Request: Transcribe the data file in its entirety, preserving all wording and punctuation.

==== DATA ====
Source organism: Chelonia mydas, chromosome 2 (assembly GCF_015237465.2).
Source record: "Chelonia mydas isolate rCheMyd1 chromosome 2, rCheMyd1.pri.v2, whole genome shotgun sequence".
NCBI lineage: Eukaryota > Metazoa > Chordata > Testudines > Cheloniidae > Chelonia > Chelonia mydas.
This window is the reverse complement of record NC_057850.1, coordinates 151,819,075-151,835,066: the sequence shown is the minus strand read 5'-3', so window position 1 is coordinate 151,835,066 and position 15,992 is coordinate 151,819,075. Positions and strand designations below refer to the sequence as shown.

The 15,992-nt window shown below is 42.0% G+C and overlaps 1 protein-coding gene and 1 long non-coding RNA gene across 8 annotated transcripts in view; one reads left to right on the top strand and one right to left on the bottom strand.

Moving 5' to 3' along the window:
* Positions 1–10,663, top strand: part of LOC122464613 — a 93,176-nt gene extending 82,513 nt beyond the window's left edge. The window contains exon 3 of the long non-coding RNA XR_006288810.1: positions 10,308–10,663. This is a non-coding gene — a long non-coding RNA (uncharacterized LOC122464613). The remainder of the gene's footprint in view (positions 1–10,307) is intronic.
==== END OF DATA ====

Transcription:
Source organism: Chelonia mydas, chromosome 2 (assembly GCF_015237465.2).
Source record: "Chelonia mydas isolate rCheMyd1 chromosome 2, rCheMyd1.pri.v2, whole genome shotgun sequence".
NCBI lineage: Eukaryota > Metazoa > Chordata > Testudines > Cheloniidae > Chelonia > Chelonia mydas.
This window is the reverse complement of record NC_057850.1, coordinates 151,819,075-151,835,066: the sequence shown is the minus strand read 5'-3', so window position 1 is coordinate 151,835,066 and position 15,992 is coordinate 151,819,075. Positions and strand designations below refer to the sequence as shown.

The 15,992-nt window shown below is 42.0% G+C and overlaps 1 protein-coding gene and 1 long non-coding RNA gene across 8 annotated transcripts in view; one reads left to right on the top strand and one right to left on the bottom strand.

Moving 5' to 3' along the window:
* Positions 1–10,663, top strand: part of LOC122464613 — a 93,176-nt gene extending 82,513 nt beyond the window's left edge. The window contains exon 3 of the long non-coding RNA XR_006288810.1: positions 10,308–10,663. This is a non-coding gene — a long non-coding RNA (uncharacterized LOC122464613). The remainder of the gene's footprint in view (positions 1–10,307) is intronic.